Finally, we arrived at the dessert course….or should I say dessert courses. We couldn’t decide which of the offerings we wanted for dessert so the waiter brought all of them for us! The three desserts were: Concord grape cream with pistachio dacquoise, calamansi line, and yogurt sorbet, Pont L’Eveque (a cheese from Normandy) served with olive caramel on truffled toast, and a plate of aged cheddar served with fig and walnut bread. The dessert was served with my favorite ice wine, Inniskillin, from the Niagara Peninsula in Canada.
Whew, we were stuffed and looking forward to heading out for a walk around Manhattan. But wait! We weren’t done. A cart of sweets arrived with so many options I lost track of all of the choices. The homemade honeycomb candy was outstanding and the rest of the treats were also delicious. But neither of us could finish what we had…so the waiter placed the remainder of our sweet course in boxes for us to take with us. (I’m pretty sure “doggy bags” don’t exist at this restaurant!)
After paying the bill (and let me say it was rather large!), the restaurant manager came to our table to ask Allison if she was ready to go into the kitchen because the chef wanted to meet her and give her a tour. She was smiling throughout the evening as she experienced her dream dinner, but when asked to go back to the kitchen she lit up the whole room with her smiling face. She looked at me and asked if I had planned this…of course I had…an excellent surprise for the foodie who loves all things food.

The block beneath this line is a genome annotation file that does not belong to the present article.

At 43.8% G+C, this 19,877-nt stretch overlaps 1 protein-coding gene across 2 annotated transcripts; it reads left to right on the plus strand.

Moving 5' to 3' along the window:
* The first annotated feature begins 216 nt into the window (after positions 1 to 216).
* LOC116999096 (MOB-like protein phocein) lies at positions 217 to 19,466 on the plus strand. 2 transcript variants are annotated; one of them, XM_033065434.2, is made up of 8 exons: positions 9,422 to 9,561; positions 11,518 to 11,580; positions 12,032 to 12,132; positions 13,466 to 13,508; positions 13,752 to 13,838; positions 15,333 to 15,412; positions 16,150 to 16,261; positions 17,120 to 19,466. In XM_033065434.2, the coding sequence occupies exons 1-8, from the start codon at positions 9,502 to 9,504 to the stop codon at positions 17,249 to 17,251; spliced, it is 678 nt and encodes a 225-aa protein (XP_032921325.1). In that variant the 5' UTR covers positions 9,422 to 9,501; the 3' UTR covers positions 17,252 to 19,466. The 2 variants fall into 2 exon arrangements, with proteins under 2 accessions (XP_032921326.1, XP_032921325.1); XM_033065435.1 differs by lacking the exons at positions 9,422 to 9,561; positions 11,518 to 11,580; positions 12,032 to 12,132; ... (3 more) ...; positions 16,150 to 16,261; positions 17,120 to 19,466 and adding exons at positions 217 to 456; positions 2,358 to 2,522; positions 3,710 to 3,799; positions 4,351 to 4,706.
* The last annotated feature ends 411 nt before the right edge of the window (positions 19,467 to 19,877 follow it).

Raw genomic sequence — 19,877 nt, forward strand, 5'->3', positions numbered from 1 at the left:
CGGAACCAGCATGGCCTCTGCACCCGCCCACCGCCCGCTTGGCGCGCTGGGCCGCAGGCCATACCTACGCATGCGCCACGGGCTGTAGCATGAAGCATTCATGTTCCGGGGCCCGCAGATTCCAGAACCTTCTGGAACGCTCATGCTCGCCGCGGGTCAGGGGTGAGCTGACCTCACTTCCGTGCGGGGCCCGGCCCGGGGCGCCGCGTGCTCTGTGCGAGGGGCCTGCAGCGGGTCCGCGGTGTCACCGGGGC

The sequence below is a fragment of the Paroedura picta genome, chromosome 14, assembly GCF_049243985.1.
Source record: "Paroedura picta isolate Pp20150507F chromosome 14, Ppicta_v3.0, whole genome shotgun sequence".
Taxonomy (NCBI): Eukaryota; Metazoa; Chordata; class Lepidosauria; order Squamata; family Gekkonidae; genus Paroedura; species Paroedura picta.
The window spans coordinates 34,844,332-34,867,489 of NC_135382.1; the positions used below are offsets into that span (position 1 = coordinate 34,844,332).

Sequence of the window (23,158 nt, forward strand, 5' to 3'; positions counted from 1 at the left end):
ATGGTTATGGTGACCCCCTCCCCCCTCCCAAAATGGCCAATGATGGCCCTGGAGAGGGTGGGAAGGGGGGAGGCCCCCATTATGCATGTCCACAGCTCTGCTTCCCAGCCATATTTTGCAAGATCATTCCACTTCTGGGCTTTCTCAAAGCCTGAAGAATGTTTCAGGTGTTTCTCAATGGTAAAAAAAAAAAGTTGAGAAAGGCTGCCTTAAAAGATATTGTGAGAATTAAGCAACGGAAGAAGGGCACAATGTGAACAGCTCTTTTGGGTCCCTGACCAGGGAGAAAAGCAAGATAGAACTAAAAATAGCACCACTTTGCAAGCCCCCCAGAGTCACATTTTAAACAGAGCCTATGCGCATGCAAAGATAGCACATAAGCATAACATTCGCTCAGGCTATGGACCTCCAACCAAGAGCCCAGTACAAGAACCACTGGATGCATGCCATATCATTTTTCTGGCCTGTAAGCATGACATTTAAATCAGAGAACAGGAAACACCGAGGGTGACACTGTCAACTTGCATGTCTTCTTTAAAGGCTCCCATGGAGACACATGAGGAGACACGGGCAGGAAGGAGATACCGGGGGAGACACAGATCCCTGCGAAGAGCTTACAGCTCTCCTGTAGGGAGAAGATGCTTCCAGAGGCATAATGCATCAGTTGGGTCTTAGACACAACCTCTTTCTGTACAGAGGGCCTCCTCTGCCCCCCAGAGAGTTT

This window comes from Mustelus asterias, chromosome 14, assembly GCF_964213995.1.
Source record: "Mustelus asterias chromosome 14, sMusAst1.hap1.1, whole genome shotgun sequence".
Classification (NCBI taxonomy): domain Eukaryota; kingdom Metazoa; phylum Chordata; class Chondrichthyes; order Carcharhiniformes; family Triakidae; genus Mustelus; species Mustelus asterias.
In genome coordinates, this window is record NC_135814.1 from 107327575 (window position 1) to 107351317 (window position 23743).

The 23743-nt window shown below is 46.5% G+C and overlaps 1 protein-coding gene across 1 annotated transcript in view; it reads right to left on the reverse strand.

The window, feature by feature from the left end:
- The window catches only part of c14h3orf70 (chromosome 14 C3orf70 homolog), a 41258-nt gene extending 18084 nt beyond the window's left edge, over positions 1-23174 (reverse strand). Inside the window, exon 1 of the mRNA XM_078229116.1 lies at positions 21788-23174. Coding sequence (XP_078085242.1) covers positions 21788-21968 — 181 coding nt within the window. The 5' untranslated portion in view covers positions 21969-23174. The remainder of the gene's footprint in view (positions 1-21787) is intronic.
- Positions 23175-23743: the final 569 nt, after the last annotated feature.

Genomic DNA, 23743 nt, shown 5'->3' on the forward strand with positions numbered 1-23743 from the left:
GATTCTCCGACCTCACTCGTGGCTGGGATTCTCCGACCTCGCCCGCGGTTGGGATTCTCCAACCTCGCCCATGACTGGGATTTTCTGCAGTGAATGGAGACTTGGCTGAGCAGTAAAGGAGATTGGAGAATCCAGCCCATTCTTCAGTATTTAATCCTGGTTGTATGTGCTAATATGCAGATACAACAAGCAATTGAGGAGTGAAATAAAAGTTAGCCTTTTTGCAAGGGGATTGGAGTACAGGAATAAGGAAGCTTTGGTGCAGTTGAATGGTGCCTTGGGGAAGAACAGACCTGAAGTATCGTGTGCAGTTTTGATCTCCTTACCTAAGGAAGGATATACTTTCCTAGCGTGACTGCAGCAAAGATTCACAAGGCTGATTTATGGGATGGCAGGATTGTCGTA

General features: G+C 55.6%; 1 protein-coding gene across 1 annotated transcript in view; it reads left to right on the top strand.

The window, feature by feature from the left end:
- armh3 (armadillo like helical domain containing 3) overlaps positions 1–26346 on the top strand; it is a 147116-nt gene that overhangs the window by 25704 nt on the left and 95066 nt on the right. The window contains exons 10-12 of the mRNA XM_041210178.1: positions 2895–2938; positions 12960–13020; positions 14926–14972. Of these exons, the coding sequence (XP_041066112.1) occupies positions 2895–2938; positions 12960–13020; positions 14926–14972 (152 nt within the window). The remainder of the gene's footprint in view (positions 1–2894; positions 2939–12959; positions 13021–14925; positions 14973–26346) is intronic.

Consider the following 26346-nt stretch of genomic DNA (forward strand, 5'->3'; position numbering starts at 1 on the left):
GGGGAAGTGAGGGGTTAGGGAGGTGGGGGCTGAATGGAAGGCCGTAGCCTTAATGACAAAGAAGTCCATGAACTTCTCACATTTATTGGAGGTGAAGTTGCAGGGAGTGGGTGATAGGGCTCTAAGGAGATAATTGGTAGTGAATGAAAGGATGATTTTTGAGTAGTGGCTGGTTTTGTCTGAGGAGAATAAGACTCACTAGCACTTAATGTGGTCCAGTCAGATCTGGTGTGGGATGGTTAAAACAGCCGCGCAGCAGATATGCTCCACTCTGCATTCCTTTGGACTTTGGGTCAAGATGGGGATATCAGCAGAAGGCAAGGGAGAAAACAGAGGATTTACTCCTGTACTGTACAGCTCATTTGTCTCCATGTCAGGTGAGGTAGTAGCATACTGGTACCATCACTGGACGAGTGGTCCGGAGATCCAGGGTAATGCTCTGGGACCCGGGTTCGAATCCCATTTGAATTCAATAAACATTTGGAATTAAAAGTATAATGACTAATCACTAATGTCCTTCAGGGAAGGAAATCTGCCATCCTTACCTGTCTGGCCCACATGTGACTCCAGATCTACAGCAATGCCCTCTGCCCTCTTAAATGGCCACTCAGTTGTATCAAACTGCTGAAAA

We were graciously introduced to the Executive Chef, Markus Glocker, who spent time talking with Allison about his career in the food industry, where he learned his trade and how he worked his way up the executive chef position. He also introduced her to a few of the 47 chefs (yes, they are all chefs) that work for him and showed her all of the stations in the kitchen explaining the function of each as it related to our dinner. An unbelievable kitchen!!
I have to admit the dinner exceeded my expectations and I place the restaurant in the same league as The French Laundry and the restaurant at Domaine Chandon. Guess I should trust the three Michelin stars it has received. I wouldn’t hesitate to go back again for a special dinner.
Allison and I were so full we couldn’t go back to the hotel so we walked around mid-town for at least 2 hours before heading back to the hotel. It was a magical evening that neither of us will forget, Allison’s dream 21st birthday dinner.
New Zealand spinach is an entirely different type of spinach. I think it is also called Malabar spinach. It’s more tolerant of hot temperatures, so it doesn’t run to seed as soon as the weather heats up. I think it may be a perennial in some climates. I’ve seen it in vegetable gardening books, but I have never tried to grow it.
Thank you Sharon for explaining the difference between the regular spinach I know and New Zealand spinach. Maybe we should try growing some in our garden. I wonder if it can tolerate our cold winters.
I have yet to have breakfast this morning but I think I’m stuffed just from reading about your experience; what an amazing birthday for your daughter!
I’m often wondered about how well received one of Gordon Ramsey’s restaurants would actually be after seeing how he annihilates others on his show so this was a fun journey for me too if only through your eyes.